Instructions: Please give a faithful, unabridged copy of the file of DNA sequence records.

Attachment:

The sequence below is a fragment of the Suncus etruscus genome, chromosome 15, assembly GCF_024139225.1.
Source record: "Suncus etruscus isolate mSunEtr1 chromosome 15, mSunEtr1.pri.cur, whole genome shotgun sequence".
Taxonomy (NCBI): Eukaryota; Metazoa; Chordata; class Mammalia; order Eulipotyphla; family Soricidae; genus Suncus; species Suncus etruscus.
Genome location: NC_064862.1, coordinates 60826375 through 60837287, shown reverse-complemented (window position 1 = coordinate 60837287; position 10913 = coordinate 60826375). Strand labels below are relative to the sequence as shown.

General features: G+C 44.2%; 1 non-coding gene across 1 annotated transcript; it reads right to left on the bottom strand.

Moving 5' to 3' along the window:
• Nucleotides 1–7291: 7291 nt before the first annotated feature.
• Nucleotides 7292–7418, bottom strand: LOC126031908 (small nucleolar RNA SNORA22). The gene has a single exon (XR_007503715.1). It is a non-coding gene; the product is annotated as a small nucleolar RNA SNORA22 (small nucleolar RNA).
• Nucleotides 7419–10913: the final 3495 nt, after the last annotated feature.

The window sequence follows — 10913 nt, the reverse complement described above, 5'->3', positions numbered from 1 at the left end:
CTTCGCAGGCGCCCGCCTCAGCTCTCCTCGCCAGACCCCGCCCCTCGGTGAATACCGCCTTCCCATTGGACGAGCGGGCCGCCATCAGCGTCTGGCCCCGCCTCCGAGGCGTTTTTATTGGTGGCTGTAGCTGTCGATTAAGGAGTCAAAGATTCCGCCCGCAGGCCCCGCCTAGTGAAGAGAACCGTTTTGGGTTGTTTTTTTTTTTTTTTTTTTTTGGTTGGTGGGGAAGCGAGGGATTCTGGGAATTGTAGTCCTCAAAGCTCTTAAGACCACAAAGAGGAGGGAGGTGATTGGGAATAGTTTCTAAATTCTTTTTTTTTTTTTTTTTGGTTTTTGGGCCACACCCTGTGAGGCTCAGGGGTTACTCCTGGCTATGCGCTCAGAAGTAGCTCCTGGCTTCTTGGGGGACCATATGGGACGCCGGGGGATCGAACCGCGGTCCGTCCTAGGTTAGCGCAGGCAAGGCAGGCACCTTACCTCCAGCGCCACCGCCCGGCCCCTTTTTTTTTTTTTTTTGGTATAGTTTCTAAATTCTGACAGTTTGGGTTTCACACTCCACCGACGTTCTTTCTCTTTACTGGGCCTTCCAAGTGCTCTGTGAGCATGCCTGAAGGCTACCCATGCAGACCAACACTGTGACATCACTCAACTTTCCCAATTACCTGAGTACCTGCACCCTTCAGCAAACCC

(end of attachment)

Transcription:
The sequence below is a fragment of the Suncus etruscus genome, chromosome 15, assembly GCF_024139225.1.
Source record: "Suncus etruscus isolate mSunEtr1 chromosome 15, mSunEtr1.pri.cur, whole genome shotgun sequence".
Taxonomy (NCBI): Eukaryota; Metazoa; Chordata; class Mammalia; order Eulipotyphla; family Soricidae; genus Suncus; species Suncus etruscus.
Genome location: NC_064862.1, coordinates 60826375 through 60837287, shown reverse-complemented (window position 1 = coordinate 60837287; position 10913 = coordinate 60826375). Strand labels below are relative to the sequence as shown.

General features: G+C 44.2%; 1 non-coding gene across 1 annotated transcript; it reads right to left on the bottom strand.

Moving 5' to 3' along the window:
• Nucleotides 1–7291: 7291 nt before the first annotated feature.
• Nucleotides 7292–7418, bottom strand: LOC126031908 (small nucleolar RNA SNORA22). The gene has a single exon (XR_007503715.1). It is a non-coding gene; the product is annotated as a small nucleolar RNA SNORA22 (small nucleolar RNA).
• Nucleotides 7419–10913: the final 3495 nt, after the last annotated feature.

The window sequence follows — 10913 nt, the reverse complement described above, 5'->3', positions numbered from 1 at the left end:
CTTCGCAGGCGCCCGCCTCAGCTCTCCTCGCCAGACCCCGCCCCTCGGTGAATACCGCCTTCCCATTGGACGAGCGGGCCGCCATCAGCGTCTGGCCCCGCCTCCGAGGCGTTTTTATTGGTGGCTGTAGCTGTCGATTAAGGAGTCAAAGATTCCGCCCGCAGGCCCCGCCTAGTGAAGAGAACCGTTTTGGGTTGTTTTTTTTTTTTTTTTTTTTTGGTTGGTGGGGAAGCGAGGGATTCTGGGAATTGTAGTCCTCAAAGCTCTTAAGACCACAAAGAGGAGGGAGGTGATTGGGAATAGTTTCTAAATTCTTTTTTTTTTTTTTTTTGGTTTTTGGGCCACACCCTGTGAGGCTCAGGGGTTACTCCTGGCTATGCGCTCAGAAGTAGCTCCTGGCTTCTTGGGGGACCATATGGGACGCCGGGGGATCGAACCGCGGTCCGTCCTAGGTTAGCGCAGGCAAGGCAGGCACCTTACCTCCAGCGCCACCGCCCGGCCCCTTTTTTTTTTTTTTTTGGTATAGTTTCTAAATTCTGACAGTTTGGGTTTCACACTCCACCGACGTTCTTTCTCTTTACTGGGCCTTCCAAGTGCTCTGTGAGCATGCCTGAAGGCTACCCATGCAGACCAACACTGTGACATCACTCAACTTTCCCAATTACCTGAGTACCTGCACCCTTCAGCAAACCC